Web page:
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Producer-Consumer Dialogue after the St. Petersburg Summit

25 October 2006

Brussels, Belgium

Let me first of all commend the Energy Charter Secretariat, the International Energy Agency and the Organisation for Security and Co-operation in Europe on convening a timely discussion on 'The Role of Governments and International Organisations in Promoting Energy Security'. I am honoured to share some perspectives on the further development of the producer-consumer dialogue from the vantage point of the International Energy Forum in this opening session on 'The International Energy Scene after the St. Petersburg Summit'. I will do so not only in light of the support to the IEF and dialogue expressed by the G8 Heads of Government in St. Petersburg. But also against the backdrop of the 10th IEF Ministerial that took place in Doha in April this year. 

Energy security continues to top the political agenda for energy importing as well as exporting countries, for industrialized as well as developing economies. This is, indeed, a time of heightened energy consciousness around the world, a time of uncertainties and increasing interdependencies among nations. This prompts re-think of fundamental policies. And the policy tuning of one country to meet new challenges and to reduce its particular energy uncertainties can in itself exacerbate or create new uncertainties for others. Not least considering the interrelationship between energy, environment and economic development. As well as the links between energy and geopolitics. Global producer-consumer dialogue acquires increasing importance as nations revisit and modify established policies, and shape new ones, in their quest for energy security.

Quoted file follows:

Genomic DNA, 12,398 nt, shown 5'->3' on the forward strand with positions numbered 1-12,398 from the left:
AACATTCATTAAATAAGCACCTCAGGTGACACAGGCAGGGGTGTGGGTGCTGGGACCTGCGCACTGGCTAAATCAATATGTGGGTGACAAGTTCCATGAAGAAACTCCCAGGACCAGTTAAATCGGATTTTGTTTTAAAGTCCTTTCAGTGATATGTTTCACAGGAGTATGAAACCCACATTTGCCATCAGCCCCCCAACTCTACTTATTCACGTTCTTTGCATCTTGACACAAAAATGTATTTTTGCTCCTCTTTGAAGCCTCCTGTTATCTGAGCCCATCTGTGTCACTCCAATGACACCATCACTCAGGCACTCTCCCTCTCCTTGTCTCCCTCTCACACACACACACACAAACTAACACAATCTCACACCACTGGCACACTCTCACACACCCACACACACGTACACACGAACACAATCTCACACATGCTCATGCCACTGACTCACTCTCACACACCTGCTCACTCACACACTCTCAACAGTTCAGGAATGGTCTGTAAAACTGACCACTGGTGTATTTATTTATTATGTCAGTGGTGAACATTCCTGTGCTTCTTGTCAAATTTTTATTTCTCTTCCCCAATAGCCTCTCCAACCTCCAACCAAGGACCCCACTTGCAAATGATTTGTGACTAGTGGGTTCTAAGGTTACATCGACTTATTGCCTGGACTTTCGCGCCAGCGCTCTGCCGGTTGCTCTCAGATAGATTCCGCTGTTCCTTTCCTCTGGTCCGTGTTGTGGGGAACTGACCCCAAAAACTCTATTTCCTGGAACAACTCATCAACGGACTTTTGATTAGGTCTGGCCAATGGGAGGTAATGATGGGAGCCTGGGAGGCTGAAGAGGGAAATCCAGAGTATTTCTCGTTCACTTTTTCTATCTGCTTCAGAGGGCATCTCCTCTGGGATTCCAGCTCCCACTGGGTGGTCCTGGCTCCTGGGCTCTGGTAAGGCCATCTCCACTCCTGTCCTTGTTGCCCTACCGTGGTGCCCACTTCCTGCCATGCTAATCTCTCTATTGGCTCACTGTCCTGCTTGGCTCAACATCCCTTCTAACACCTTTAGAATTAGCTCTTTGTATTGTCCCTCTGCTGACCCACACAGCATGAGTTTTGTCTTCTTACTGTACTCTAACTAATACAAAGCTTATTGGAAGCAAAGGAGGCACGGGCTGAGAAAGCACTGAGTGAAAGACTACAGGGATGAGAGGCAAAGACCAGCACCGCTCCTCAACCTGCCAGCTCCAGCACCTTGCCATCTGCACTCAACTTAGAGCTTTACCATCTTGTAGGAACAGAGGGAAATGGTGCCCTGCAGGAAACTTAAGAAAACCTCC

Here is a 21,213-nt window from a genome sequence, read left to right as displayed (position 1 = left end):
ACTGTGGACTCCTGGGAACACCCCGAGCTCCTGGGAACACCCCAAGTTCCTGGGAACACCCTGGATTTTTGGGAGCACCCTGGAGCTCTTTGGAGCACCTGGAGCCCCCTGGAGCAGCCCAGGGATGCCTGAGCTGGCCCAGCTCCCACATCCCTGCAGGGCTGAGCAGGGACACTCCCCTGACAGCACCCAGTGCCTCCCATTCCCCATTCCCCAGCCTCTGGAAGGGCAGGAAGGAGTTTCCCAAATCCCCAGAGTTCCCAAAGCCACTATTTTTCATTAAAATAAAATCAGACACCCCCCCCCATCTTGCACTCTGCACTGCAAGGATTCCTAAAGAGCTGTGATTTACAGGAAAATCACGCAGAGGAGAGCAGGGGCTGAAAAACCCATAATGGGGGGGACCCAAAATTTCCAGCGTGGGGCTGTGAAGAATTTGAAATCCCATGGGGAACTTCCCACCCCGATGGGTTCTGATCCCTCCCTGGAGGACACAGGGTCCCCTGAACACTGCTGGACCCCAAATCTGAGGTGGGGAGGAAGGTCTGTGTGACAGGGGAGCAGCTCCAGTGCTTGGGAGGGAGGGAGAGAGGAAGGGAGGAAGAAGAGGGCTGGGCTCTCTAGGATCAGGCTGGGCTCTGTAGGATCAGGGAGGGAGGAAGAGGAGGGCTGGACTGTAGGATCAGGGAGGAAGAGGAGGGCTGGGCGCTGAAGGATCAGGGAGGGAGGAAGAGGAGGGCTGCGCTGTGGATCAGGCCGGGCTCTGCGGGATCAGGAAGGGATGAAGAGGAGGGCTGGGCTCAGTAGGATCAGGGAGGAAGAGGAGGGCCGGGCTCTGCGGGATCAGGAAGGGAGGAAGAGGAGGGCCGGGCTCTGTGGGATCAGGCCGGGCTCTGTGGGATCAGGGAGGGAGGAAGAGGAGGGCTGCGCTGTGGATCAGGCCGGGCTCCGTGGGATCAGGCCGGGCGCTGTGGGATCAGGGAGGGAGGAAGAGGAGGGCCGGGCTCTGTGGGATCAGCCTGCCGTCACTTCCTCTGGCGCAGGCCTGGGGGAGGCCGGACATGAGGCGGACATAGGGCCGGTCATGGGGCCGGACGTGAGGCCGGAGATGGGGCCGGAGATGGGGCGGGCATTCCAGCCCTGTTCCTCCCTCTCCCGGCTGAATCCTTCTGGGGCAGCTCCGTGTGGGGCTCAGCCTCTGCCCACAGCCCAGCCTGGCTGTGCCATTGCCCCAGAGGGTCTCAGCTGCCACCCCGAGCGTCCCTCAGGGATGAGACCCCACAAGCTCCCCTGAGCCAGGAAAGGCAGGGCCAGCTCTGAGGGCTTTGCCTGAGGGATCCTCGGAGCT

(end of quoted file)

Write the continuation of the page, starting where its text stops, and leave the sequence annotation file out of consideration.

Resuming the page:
G8 Summit support

At the very top, in the very first operative paragraph, of their St. Petersburg Plan of Action for Global Energy Security, the Heads of Government invited the International Energy Forum to study ways of broadening the dialogue between energy producing and energy consuming countries on increasing transparency, predictability and stability of global energy markets including information exchange on medium- and long-term policy plans and programmes. 

In the second operative paragraph of the G8 Plan of Action, Heads of Government welcomed the implementation of the Joint Oil Data Initiative - an IEF Secretariat flagship activity. They pledged to take further action to improve and enhance the collection and reporting of market data on oil and other energy sources by all countries including through development of a global standard for reporting reserves. They invited the IEF to work on the expansion of JODI membership and to continue to improve the quality and timeliness of data. 

We are greatly encouraged by, and eager to respond to, the G8 invitations within the framework of our overall activity to strengthen and deepen an on-going global dialogue on energy. 

Heightened Energy Consciousness

There is political consensus that the world will need more and cleaner energy, used in a more efficient way, accessible and affordable to a larger share of the world's population. The political challenge lies in operationalizing this energy imperative in a fair and sustainable way. Through national policies as well as in bilateral, regional and wider global co-operation. 

In the coming years, producer-consumer dialogue and relations will evolve against a complex backdrop, some catchwords of which are that: 

- Fossil fuels remain paramount for quite some time with increasing attention to development of alternatives.

- Increasing energy demand, efficiency and trade.

- Increasing competition for energy resources and among energy resources. 

- Resource nationalism. Nations wanting to make the most of their endowment.

- Energy interdependence or energy independence for energy security?